At this point, I'm sure there are many of you thinking that I should have myself committed to the “Please, Please, PLEEESE GET A LIFE Foundation”! I'm wondering that, myself. On the other hand, the Please, Please PLEEESE GET A LIFE Foundation is for those 'happily engrossed in INCONSEQUENTIAL cartoon trivia,' such as the number of the Cartoonist's union or Beverly Hills postal code and numbers used by various characters. Dealing with ISSUES like bullying and abuse, however, are not trivial.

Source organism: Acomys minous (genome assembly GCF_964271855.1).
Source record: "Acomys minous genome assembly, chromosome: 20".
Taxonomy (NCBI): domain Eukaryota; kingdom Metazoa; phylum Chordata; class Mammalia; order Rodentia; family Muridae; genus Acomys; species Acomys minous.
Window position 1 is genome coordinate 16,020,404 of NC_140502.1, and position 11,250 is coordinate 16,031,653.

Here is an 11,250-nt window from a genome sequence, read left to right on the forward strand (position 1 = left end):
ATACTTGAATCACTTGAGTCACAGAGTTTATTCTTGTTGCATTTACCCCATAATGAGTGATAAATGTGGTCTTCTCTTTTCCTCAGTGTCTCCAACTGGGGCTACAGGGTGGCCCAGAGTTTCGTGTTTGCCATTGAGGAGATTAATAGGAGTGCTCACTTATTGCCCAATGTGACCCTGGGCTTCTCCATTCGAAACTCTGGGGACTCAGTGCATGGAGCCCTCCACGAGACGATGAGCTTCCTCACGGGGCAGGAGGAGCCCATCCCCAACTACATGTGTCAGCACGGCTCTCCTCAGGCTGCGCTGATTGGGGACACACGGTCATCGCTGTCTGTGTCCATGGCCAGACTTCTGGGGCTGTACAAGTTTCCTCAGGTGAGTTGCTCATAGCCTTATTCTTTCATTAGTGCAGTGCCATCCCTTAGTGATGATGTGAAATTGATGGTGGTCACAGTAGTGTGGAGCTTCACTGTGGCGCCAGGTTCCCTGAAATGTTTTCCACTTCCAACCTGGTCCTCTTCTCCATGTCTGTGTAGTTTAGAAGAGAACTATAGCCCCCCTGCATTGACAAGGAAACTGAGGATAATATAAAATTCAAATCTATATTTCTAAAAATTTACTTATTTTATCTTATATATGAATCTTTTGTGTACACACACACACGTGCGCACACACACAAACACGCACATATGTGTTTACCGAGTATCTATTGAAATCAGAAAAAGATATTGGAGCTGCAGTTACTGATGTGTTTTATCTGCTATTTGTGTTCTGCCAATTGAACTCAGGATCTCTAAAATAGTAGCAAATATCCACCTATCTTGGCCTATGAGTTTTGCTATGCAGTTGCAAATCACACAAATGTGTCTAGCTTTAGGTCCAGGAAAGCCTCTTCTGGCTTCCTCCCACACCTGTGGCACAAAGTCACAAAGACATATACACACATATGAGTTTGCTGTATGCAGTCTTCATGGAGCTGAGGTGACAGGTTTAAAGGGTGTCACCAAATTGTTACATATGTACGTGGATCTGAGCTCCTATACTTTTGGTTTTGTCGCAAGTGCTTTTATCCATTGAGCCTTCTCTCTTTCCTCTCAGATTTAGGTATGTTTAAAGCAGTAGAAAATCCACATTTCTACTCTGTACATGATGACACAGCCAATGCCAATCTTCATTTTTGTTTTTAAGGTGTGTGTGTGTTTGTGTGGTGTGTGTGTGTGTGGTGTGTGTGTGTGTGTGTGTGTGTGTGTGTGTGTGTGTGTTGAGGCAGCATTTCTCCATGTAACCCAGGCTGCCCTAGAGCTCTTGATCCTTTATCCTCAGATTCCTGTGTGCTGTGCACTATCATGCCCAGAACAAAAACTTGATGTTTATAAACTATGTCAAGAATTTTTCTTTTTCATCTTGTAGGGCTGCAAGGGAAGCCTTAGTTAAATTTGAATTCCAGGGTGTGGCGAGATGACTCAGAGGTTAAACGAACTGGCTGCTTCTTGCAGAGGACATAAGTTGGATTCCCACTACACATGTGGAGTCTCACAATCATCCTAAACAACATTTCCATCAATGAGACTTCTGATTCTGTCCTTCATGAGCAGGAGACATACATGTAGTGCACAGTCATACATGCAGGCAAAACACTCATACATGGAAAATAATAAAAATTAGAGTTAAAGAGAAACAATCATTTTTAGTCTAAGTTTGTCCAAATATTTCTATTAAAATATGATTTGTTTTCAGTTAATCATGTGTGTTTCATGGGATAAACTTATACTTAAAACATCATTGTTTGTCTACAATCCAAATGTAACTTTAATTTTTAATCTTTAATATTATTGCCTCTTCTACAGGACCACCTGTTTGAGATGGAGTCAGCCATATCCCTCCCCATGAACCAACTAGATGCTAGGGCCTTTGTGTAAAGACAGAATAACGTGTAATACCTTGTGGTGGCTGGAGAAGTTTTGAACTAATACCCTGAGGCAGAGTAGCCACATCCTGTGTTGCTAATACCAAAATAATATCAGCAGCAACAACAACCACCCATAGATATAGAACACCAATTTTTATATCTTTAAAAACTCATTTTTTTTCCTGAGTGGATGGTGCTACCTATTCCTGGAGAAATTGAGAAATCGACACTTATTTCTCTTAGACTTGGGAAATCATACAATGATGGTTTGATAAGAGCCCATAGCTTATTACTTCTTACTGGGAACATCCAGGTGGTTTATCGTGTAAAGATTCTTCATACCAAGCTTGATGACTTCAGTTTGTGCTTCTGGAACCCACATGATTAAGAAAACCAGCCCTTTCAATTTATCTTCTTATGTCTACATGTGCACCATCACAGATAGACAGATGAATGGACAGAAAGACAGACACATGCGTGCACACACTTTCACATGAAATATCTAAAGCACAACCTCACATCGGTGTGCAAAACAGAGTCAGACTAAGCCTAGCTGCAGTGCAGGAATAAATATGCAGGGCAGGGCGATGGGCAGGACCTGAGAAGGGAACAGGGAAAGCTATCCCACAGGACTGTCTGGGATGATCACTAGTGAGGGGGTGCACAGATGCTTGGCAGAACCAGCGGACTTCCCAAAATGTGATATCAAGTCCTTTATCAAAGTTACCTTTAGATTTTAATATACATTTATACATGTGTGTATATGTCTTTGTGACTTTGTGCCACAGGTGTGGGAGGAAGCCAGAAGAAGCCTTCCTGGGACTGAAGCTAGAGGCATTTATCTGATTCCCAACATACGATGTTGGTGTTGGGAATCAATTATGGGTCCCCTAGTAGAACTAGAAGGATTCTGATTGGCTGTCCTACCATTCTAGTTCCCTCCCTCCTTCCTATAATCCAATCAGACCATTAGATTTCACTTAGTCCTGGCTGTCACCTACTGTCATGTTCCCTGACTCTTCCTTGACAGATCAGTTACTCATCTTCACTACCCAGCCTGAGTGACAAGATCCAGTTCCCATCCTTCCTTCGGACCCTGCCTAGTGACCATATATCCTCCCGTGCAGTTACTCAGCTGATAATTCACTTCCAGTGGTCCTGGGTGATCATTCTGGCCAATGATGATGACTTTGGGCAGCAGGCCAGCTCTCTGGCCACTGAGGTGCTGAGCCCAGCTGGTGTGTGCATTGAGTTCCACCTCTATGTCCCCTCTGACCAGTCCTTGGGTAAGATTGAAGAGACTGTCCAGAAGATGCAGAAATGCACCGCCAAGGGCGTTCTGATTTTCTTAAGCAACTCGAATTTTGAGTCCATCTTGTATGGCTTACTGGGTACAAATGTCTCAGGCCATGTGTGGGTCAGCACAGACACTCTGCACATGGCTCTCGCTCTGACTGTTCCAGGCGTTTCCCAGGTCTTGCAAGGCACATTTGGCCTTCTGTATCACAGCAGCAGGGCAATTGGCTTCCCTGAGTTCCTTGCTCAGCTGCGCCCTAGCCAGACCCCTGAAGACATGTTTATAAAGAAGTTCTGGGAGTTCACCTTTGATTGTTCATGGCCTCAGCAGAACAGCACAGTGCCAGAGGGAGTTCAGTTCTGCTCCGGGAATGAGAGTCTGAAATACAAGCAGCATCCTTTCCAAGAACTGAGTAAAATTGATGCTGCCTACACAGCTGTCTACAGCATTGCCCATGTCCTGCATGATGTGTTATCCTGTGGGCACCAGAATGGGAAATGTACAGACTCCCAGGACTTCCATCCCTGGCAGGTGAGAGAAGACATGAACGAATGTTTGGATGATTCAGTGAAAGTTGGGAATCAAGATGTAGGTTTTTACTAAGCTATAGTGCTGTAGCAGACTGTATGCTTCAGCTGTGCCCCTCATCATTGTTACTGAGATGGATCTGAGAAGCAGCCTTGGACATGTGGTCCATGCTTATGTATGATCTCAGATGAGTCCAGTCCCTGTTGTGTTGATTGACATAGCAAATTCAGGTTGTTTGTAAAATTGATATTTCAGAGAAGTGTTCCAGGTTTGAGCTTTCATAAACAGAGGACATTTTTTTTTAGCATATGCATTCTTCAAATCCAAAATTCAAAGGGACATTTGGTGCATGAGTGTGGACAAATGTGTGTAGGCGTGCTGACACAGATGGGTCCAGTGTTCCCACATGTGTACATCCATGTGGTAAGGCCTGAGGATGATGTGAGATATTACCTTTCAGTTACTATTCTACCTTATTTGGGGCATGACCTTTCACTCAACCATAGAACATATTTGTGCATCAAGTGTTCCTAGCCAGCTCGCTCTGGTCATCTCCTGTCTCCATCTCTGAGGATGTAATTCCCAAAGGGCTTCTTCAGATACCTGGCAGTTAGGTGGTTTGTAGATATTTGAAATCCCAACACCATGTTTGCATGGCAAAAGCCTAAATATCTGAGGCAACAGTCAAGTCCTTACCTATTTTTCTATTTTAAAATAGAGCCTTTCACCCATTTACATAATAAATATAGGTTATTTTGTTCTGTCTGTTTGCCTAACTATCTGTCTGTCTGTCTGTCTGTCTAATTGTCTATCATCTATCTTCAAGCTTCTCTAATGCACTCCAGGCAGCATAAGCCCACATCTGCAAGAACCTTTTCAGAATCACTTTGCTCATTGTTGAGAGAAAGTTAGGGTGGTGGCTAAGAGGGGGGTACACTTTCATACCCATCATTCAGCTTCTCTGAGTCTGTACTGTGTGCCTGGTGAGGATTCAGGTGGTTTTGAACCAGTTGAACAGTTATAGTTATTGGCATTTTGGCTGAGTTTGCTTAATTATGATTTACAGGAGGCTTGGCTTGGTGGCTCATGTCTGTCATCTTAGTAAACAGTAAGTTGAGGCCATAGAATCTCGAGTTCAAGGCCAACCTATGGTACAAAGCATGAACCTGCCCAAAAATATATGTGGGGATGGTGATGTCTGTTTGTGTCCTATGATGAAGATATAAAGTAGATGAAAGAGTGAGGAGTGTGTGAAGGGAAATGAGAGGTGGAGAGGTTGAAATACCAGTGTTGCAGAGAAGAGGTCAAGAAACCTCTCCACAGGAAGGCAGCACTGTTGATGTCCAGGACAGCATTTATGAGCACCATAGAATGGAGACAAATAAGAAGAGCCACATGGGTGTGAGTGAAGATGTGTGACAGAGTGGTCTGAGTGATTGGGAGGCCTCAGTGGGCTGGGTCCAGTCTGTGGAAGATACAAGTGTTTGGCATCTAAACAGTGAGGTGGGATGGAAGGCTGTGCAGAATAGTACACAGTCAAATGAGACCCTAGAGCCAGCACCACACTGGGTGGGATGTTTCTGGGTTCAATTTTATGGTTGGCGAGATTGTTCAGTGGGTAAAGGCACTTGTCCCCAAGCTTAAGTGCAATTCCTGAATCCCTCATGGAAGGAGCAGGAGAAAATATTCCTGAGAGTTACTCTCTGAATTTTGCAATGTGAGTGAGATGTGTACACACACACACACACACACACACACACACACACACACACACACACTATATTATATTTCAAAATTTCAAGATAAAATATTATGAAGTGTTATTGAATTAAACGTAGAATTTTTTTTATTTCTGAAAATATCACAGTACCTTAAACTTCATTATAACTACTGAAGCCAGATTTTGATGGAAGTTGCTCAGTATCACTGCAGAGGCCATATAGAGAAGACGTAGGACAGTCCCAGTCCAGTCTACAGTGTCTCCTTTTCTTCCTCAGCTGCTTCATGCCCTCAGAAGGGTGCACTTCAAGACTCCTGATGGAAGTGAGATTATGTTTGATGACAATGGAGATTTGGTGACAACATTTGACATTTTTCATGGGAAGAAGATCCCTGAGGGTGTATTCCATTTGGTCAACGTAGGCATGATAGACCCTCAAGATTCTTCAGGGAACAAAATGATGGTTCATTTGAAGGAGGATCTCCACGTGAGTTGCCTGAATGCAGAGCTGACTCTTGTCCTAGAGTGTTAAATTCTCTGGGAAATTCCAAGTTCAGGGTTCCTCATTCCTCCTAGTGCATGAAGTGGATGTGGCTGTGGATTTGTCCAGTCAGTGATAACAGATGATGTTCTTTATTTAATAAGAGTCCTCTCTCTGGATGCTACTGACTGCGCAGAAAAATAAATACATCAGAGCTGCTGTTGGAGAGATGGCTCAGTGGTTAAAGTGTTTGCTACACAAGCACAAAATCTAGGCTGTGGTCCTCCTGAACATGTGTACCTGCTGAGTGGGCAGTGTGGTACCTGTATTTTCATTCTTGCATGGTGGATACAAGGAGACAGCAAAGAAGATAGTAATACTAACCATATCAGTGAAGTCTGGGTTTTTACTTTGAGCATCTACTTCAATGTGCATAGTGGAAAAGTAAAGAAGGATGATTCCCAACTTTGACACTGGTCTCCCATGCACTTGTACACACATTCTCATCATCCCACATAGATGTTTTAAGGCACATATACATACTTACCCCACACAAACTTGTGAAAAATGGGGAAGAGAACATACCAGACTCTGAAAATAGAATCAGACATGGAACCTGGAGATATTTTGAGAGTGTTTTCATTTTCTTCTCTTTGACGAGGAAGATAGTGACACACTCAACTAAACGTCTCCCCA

But this is silly! How can you call this abuse? Simple; If it was happening to me, I'd say I was being abused. Sadly, there are those who've known nothing but abuse and though they don't like what's happening to them, they don't know that there is anything better than what they have, or even if they do want a better life, they're afraid of leaving their abuser. OR, perhaps, like Brain, they are remorseful of their actions and apologize. As the saying goes, though, that (apology) and maybe five bucks will get you a cup of coffee at Starbucks. Remorse is worth nothing unless the the destructive behavior ends. If it doesn't end, then the Sorry is a 'sorry' excuse to abuse on another day. Especially if the poor bullied soul continues to let it happen. And no amount of tears or apologies will fix broken bones.